Electronic Thesis and Dissertation Repository


Doctor of Philosophy


Electrical and Computer Engineering


Capretz, Luiz F.

2nd Supervisor

Ho, Danny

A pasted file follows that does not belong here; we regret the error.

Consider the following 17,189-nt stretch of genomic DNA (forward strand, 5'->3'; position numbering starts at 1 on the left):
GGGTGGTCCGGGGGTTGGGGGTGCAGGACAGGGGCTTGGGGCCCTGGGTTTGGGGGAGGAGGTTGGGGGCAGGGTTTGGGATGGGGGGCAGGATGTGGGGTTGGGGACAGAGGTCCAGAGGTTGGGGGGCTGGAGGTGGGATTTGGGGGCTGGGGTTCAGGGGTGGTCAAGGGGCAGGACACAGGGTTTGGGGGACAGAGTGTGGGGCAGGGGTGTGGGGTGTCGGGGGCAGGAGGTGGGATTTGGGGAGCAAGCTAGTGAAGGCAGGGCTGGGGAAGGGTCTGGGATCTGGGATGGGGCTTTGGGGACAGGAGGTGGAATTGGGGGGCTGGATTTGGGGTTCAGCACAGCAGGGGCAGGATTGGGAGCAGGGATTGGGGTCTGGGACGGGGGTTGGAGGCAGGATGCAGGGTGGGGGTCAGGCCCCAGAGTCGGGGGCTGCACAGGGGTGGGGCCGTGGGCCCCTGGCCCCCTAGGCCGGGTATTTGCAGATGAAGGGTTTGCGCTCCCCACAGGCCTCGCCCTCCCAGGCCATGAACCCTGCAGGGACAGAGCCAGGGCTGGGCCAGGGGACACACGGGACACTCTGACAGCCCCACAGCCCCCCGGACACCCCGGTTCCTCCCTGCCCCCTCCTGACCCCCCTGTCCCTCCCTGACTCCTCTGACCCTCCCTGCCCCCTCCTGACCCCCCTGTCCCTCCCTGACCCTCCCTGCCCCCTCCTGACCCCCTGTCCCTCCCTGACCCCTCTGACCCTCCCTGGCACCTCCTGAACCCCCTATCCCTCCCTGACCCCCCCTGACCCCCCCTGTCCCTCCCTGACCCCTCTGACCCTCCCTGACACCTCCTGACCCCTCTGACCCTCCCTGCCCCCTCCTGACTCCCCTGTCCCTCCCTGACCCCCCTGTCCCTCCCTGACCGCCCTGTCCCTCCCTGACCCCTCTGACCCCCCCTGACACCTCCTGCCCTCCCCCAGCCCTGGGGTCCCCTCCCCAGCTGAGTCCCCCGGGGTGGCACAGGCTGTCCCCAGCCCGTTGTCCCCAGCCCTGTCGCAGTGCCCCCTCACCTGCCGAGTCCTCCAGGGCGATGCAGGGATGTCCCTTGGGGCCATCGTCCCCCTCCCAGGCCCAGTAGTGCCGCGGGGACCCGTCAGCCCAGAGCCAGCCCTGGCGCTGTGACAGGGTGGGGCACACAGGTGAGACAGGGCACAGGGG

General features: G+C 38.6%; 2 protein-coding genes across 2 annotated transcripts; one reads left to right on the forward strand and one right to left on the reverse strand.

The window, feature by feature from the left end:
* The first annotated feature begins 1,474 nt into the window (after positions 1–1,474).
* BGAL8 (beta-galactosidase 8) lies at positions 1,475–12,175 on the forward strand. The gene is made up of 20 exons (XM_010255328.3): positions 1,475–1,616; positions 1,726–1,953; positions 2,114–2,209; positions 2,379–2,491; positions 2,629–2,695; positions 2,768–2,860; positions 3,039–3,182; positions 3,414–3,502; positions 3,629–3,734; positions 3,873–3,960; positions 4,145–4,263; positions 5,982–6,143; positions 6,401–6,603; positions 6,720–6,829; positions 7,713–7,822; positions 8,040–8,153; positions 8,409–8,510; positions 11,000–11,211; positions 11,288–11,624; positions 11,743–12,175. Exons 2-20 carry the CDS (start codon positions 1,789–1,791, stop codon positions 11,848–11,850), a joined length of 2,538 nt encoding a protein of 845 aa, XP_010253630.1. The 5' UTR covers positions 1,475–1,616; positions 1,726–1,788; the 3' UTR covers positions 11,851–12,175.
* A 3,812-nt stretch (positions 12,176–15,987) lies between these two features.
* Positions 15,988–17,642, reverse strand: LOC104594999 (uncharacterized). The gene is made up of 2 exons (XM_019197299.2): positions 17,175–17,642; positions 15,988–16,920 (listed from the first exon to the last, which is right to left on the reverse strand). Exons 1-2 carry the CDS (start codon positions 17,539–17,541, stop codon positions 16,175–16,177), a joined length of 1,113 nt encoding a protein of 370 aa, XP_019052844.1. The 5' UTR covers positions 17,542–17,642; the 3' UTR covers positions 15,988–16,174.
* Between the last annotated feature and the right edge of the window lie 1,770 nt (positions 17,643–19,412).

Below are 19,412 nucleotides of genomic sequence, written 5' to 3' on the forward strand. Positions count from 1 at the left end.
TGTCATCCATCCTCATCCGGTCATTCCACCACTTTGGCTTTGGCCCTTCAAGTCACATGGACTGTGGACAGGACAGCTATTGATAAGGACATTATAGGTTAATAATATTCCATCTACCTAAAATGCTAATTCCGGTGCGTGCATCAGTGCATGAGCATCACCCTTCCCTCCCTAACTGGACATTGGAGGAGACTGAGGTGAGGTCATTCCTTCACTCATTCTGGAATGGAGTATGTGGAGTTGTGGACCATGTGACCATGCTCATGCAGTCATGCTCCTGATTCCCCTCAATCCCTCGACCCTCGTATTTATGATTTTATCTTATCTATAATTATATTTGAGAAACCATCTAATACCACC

Lessons learned (LL) records constitute a software organization’s memory of successes and failures. LL are recorded within the organization repository for future reference to optimize planning, gain experience, and elevate market competitiveness. However, manually searching this repository is a daunting task, so it is often overlooked. This can lead to the repetition of previous mistakes and missing potential opportunities, which, in turn, can negatively affect the organization’s profitability and competitiveness. In this thesis, we present a novel solution that provides an automatic process to recall relevant LL and to push them to project managers. This substantially reduces the amount of time and effort required to manually search the unstructured LL repositories, and therefore, it encourages the utilization of LL. In this study, we exploit existing project artifacts to build the LL search queries on-the-fly, in order to bypass the tedious manual search process. While most of the current LL recall studies rely on case-based reasoning, they have some limitations including the need to reformat the LL repository, which is impractical, and the need for tight user involvement. This makes us the first to employ information retrieval (IR) to address the LL recall. An empirical study has been conducted to build the automatic LL recall solution and evaluate its effectiveness. In our study, we employ three of the most popular IR models to construct a solution that considers multiple classifier configurations. In addition, we have extended this study by examining the impact of the hybridization of LL classifiers on the classifiers’ performance. Furthermore, a real-world dataset of 212 LL records from 30 different software projects has been used for validation. Top-k and MAP, well-known accuracy metrics, have been used as well. The study results confirm the effectiveness of the automatic LL recall solution by a discerning accuracy of about 70%, which was increased to 74% in the case of hybridization. This eliminates the effort needed to manually search the LL repository, which positively encourages project managers to reuse the available LL knowledge – which in turn avoids old pitfalls and unleash hidden business opportunities.